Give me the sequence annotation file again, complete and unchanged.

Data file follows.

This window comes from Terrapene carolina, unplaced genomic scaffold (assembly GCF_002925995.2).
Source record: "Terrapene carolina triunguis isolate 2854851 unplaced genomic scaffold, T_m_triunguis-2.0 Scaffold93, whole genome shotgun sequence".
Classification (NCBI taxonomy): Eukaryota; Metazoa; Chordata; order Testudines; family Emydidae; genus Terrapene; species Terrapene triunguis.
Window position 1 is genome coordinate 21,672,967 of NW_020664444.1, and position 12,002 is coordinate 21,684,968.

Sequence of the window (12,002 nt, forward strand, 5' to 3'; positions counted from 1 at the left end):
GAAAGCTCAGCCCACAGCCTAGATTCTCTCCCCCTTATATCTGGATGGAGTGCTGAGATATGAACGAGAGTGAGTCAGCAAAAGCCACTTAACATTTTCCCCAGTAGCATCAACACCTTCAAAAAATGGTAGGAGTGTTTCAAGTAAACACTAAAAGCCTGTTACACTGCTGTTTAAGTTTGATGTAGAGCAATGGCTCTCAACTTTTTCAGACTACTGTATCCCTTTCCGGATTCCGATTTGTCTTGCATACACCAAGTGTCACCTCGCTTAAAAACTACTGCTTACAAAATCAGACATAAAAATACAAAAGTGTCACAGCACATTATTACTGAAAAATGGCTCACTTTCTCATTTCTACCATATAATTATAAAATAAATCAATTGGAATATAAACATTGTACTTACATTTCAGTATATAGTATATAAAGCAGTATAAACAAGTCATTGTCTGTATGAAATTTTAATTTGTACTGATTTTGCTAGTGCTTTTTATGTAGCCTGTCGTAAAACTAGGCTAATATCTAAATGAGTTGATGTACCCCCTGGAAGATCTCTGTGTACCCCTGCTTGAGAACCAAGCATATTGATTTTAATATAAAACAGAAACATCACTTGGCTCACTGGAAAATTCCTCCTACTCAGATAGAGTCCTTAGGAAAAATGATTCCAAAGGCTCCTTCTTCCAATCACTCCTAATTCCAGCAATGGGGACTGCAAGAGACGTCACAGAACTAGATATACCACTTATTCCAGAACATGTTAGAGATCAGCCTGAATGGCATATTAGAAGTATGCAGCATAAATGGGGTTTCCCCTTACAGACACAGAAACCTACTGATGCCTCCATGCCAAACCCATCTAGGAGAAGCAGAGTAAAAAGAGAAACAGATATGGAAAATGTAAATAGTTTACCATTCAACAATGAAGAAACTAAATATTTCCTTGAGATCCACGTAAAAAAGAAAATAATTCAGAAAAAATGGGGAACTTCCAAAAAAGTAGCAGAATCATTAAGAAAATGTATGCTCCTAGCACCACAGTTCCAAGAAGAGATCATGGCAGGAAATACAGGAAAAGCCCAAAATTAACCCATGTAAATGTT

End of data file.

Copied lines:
This window comes from Terrapene carolina, unplaced genomic scaffold (assembly GCF_002925995.2).
Source record: "Terrapene carolina triunguis isolate 2854851 unplaced genomic scaffold, T_m_triunguis-2.0 Scaffold93, whole genome shotgun sequence".
Classification (NCBI taxonomy): Eukaryota; Metazoa; Chordata; order Testudines; family Emydidae; genus Terrapene; species Terrapene triunguis.
Window position 1 is genome coordinate 21,672,967 of NW_020664444.1, and position 12,002 is coordinate 21,684,968.

Sequence of the window (12,002 nt, forward strand, 5' to 3'; positions counted from 1 at the left end):
GAAAGCTCAGCCCACAGCCTAGATTCTCTCCCCCTTATATCTGGATGGAGTGCTGAGATATGAACGAGAGTGAGTCAGCAAAAGCCACTTAACATTTTCCCCAGTAGCATCAACACCTTCAAAAAATGGTAGGAGTGTTTCAAGTAAACACTAAAAGCCTGTTACACTGCTGTTTAAGTTTGATGTAGAGCAATGGCTCTCAACTTTTTCAGACTACTGTATCCCTTTCCGGATTCCGATTTGTCTTGCATACACCAAGTGTCACCTCGCTTAAAAACTACTGCTTACAAAATCAGACATAAAAATACAAAAGTGTCACAGCACATTATTACTGAAAAATGGCTCACTTTCTCATTTCTACCATATAATTATAAAATAAATCAATTGGAATATAAACATTGTACTTACATTTCAGTATATAGTATATAAAGCAGTATAAACAAGTCATTGTCTGTATGAAATTTTAATTTGTACTGATTTTGCTAGTGCTTTTTATGTAGCCTGTCGTAAAACTAGGCTAATATCTAAATGAGTTGATGTACCCCCTGGAAGATCTCTGTGTACCCCTGCTTGAGAACCAAGCATATTGATTTTAATATAAAACAGAAACATCACTTGGCTCACTGGAAAATTCCTCCTACTCAGATAGAGTCCTTAGGAAAAATGATTCCAAAGGCTCCTTCTTCCAATCACTCCTAATTCCAGCAATGGGGACTGCAAGAGACGTCACAGAACTAGATATACCACTTATTCCAGAACATGTTAGAGATCAGCCTGAATGGCATATTAGAAGTATGCAGCATAAATGGGGTTTCCCCTTACAGACACAGAAACCTACTGATGCCTCCATGCCAAACCCATCTAGGAGAAGCAGAGTAAAAAGAGAAACAGATATGGAAAATGTAAATAGTTTACCATTCAACAATGAAGAAACTAAATATTTCCTTGAGATCCACGTAAAAAAGAAAATAATTCAGAAAAAATGGGGAACTTCCAAAAAAGTAGCAGAATCATTAAGAAAATGTATGCTCCTAGCACCACAGTTCCAAGAAGAGATCATGGCAGGAAATACAGGAAAAGCCCAAAATTAACCCATGTAAATGTT